My July diary included the following brainteaser.
Does √(1+2√(1+3√(1+4√(1+5√(1+ …))))) have a finite numerical value? If so, what is it?
The expression in question looks neater if the square roots are written with overlines. Unfortunately that is beyond my HTML-coding capabilities, but here's an image:
I described this in the diary as "an old chestnut." For sure it's at least 106 years old. It was posed by Srinivasa Ramanujan as Question 289 in Volume 3 of the Journal of the Indian Mathematical Society (1911). The background to that, although not the solution I give below, is in Chapter Three of Robert Kanigel's 1991 book about Ramanujan.
It's a cute problem, under the heading "deceptively simple." People not familiar with it get into all sorts of trouble. I've seen them resorting to advanced calculus.
Three issues of the Journal came and went — six months — with no solution offered; in the end, Ramanujan supplied it himself.
I shall give boldface Roman numbers and sub-numbers to all my key statements here.
The first statement is true for any positive real number a, by definition:
I.i a = √(a²)
Rewriting that slightly:
I.ii a = √(1 + (a² − 1))
Using a well-known bit of junior-high algebra, I can rewrite that as:
I.iii a = √(1 + (a − 1)(a + 1))
Since that is true for any number a, it's just as true for a + 1. So, substituting a + 1 for a in I.iii:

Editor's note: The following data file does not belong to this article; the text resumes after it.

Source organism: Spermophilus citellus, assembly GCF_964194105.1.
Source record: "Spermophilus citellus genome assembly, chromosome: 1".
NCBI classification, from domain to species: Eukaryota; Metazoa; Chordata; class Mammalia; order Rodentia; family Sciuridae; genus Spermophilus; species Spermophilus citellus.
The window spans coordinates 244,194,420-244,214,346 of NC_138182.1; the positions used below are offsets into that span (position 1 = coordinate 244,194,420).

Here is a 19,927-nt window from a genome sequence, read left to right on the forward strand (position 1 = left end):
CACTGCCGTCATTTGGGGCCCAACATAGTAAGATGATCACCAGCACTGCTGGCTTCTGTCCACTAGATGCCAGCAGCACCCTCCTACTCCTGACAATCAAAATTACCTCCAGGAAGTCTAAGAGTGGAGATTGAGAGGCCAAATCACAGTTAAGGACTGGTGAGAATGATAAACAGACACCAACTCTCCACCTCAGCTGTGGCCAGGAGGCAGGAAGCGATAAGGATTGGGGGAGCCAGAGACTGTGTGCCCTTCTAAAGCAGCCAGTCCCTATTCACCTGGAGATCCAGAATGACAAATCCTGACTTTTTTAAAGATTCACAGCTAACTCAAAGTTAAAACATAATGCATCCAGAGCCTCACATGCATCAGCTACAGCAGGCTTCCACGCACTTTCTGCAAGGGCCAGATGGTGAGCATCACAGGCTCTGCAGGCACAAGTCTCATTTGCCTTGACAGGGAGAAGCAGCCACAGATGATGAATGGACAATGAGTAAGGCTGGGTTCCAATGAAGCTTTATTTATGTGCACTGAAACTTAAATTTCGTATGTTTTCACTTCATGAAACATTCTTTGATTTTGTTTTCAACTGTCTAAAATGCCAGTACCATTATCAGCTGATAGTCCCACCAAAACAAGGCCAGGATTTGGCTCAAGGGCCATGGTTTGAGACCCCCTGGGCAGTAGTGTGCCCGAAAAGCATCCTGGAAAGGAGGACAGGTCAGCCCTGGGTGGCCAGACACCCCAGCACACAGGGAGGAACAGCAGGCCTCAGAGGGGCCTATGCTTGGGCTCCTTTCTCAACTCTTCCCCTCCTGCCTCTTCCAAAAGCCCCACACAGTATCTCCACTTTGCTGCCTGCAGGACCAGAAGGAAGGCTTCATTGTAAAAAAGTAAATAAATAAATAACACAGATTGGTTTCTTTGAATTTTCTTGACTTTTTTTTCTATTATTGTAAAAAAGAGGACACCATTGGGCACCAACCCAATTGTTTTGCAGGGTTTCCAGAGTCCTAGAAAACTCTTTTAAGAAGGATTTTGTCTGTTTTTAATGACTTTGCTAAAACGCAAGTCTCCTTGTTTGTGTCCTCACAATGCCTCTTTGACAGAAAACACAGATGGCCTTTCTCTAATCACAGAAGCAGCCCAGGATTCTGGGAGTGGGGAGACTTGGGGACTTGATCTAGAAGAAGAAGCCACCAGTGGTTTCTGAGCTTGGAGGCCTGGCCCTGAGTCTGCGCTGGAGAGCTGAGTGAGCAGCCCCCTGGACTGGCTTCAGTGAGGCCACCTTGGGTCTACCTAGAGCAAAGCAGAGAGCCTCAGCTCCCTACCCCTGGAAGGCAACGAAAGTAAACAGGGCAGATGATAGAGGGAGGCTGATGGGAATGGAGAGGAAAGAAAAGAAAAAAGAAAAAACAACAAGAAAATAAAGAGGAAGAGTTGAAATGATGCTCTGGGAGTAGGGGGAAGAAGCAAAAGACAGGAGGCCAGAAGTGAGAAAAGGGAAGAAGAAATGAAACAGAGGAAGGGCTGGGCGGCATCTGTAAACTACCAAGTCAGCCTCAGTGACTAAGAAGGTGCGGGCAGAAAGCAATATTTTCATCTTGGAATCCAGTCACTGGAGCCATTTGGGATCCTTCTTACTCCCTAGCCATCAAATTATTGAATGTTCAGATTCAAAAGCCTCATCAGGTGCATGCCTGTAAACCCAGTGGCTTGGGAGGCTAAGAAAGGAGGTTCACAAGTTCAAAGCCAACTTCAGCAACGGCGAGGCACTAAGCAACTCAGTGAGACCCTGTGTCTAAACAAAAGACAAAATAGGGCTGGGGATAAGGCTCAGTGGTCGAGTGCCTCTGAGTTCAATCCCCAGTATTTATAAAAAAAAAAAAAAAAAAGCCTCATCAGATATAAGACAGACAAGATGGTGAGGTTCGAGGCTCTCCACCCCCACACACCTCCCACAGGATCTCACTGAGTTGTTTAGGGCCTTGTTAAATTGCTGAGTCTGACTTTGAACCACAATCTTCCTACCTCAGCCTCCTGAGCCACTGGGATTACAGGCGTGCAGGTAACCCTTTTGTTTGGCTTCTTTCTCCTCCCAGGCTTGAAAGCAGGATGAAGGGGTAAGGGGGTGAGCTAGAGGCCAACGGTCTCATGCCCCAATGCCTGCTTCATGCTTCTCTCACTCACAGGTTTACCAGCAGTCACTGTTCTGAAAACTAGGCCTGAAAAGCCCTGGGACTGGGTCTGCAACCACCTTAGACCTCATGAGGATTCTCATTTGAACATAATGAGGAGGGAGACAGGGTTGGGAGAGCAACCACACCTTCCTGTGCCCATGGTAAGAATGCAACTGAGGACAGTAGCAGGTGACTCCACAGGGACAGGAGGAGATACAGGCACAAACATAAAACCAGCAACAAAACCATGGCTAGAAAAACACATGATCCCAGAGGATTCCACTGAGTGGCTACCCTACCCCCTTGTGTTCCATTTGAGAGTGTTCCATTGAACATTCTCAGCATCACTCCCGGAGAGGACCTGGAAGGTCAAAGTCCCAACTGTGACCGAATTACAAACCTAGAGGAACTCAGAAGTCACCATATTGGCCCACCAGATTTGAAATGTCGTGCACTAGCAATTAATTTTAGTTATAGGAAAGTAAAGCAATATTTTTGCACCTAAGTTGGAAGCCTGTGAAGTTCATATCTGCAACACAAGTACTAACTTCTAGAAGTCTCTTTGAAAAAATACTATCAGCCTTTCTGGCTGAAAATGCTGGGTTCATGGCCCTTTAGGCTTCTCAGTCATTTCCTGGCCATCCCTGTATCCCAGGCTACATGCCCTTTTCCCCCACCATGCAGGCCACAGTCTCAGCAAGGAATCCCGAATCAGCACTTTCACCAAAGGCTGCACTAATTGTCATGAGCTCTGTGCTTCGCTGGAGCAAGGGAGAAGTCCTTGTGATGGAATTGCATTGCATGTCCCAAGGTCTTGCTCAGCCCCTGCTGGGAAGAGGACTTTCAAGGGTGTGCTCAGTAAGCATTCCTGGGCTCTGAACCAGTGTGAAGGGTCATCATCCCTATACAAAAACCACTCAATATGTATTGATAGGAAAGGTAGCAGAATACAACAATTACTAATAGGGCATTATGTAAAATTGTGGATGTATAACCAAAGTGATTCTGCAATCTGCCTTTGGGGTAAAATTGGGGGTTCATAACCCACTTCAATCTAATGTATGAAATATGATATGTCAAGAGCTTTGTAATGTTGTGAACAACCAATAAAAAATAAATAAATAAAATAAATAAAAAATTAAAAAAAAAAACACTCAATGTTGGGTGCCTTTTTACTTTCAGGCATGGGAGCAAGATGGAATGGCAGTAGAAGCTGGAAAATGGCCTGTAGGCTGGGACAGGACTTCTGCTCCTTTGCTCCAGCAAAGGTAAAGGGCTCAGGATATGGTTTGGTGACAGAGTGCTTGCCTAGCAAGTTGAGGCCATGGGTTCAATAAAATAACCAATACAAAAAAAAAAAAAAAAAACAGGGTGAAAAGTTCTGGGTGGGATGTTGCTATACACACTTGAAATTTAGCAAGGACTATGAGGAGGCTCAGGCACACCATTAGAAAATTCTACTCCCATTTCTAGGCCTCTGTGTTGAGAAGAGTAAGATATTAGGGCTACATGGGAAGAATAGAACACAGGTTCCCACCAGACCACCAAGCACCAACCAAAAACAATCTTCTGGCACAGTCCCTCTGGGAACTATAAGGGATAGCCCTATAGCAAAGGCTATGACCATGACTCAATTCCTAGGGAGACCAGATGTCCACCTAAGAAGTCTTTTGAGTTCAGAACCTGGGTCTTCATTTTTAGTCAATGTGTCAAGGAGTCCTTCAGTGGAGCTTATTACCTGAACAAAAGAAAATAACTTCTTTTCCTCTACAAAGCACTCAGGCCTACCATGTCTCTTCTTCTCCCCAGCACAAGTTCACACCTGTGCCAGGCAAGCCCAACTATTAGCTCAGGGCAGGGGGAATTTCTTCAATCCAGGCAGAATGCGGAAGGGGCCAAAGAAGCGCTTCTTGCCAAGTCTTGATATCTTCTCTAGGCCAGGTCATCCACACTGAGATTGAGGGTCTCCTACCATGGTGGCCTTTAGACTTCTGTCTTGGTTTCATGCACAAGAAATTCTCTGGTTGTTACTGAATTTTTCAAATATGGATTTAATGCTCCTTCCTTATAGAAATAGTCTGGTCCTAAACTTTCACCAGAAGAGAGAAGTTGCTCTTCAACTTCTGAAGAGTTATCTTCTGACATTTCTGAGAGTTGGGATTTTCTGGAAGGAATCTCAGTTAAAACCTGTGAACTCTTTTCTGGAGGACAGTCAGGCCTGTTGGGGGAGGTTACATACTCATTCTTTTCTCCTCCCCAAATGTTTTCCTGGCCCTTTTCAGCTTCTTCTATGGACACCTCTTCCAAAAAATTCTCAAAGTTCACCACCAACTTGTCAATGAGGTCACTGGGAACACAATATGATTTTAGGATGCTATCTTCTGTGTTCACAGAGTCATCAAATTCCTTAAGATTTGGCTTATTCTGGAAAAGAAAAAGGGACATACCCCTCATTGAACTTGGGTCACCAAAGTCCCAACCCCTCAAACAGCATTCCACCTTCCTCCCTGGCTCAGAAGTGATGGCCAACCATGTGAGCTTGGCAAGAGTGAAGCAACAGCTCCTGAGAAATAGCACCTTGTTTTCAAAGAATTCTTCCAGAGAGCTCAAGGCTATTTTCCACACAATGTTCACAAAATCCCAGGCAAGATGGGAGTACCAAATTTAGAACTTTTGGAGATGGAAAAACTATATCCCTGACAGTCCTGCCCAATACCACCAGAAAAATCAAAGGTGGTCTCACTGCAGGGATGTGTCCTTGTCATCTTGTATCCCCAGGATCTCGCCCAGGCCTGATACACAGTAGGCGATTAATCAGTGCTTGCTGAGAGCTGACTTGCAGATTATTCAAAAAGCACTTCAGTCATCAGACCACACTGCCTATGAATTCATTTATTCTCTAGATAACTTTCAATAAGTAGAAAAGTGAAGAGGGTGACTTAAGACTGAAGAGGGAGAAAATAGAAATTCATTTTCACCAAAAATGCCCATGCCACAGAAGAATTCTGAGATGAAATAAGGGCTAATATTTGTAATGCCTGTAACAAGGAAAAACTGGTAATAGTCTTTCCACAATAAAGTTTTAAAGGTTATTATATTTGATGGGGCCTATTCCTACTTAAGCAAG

II a + 1 = √(1 + a(a + 2))
I.iii is also true for a + 2, of course. So, substituting a + 2 for a in I.iii:
III a + 2 = √(1 + (a + 1)(a + 3))
This also works for a + 3 …
IV a + 3 = √(1 + (a + 2)(a + 4))
… for a + 4 …
V a + 4 = √(1 + (a + 3)(a + 5))
… and so on.
Now substitute the value of a + 1 given by II back into I.iii:
I.iv a = √(1 + (a − 1)√(1 + a(a + 2)))
Substitute the value of a + 2 given by III back into that to get I.v; substitute the value of a + 3 given by IV into I.v to get I.vi, and … keep going.
You end up with an infinitely long expression which, if you set a = 3, is the one to be evaluated. The answer is therefore a = 3.
As I said, deceptively simple. The hardest math here is that bit of junior-high algebra.
No, that's not right. The hardest math here is seeing your way to a simple and elegant solution. That is genius-level math.